Factories and manufacturing centers rely on automated guided vehicles (AGVs) to move materials from one place to another with limited human oversight. These vehicles are a valuable asset for increasing productivity while freeing up workers to focus on other tasks. AGVs that are not coordinated efficiently, however, can cause slowed manufacturing, under-utilization of resources, and bottlenecks all along a production line. Using a manufacturing center simulation, we demonstrate how reinforcement learning is the ideal optimization solution for AGV fleets.
The featured manufacturing center uses AGVs to move component parts to machines. Arriving components need to be taken to the correct location depending on the manufacturing center’s processing sequence. The fleet needed to be optimized so that it increased the rate at which parts were taken to the right place and maximized the output of finished products.
Why Pathmind Was Needed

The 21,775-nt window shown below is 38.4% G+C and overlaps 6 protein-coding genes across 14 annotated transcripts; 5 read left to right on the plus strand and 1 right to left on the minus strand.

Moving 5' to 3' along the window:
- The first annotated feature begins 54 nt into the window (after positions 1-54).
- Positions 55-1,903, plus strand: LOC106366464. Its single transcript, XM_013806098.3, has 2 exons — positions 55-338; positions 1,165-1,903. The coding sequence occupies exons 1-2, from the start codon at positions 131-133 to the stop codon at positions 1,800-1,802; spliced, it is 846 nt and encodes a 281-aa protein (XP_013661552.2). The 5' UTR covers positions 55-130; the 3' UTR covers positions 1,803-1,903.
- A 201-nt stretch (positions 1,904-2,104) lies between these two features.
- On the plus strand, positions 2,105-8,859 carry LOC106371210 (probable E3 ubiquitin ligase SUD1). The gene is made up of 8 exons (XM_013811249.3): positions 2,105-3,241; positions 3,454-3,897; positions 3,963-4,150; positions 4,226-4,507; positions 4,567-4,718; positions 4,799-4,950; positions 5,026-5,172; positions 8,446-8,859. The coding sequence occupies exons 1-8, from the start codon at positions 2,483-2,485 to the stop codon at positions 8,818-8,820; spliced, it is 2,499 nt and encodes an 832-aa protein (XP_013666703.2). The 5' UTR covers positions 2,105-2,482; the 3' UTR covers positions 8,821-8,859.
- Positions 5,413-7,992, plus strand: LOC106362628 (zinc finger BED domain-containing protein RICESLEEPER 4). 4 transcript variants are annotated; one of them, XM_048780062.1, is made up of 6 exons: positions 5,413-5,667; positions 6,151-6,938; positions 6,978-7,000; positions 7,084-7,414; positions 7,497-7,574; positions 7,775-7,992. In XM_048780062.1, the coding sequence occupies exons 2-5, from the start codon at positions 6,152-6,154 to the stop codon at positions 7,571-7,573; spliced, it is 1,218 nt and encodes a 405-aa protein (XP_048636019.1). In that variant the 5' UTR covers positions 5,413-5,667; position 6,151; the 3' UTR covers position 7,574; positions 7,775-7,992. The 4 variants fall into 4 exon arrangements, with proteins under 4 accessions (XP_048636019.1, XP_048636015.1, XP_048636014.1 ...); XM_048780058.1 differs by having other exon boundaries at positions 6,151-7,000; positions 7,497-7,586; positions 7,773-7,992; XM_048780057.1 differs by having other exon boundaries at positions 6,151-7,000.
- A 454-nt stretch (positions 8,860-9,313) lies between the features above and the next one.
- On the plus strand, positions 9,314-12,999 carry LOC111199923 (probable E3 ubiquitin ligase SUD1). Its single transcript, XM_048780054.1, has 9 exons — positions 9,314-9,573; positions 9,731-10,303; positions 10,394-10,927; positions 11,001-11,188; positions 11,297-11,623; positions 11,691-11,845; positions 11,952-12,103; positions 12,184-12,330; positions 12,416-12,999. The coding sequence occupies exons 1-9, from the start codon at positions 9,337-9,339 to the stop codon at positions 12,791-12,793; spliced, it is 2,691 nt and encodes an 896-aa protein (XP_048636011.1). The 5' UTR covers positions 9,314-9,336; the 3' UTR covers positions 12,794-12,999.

Reinforcement learning is the best optimization solution for AGV fleets for two main reasons: the number of agents that need to be coordinated and the production variables that need to be taken into account. Other optimization methods struggle when tasked with conducting large numbers of moving pieces that need to work well both individually and as a unit. Likewise, baseline heuristics cannot account for the dynamics of real-world production, such as maintenance shutdowns and irregular processing times.
Coordinating the AGVs with reinforcement learning produced an efficient fleet capable of increasing throughput while better utilizing resources. This success demonstrates how AI is the best optimization solution when you need to take production variables into account and optimize multiple agents simultaneously. Compared to a shortest queue heuristic, the AI policy outperformed by nearly 78%.
- View this model on AnyLogic Cloud.
- Take a closer look at the reinforcement learning in this model and train your own AI policy with the AGV tutorial.
- Check out the webinar “Pathmind Reinforcement Learning for Simulation – Introduction, Process Overview, and Example Models,” featuring this project.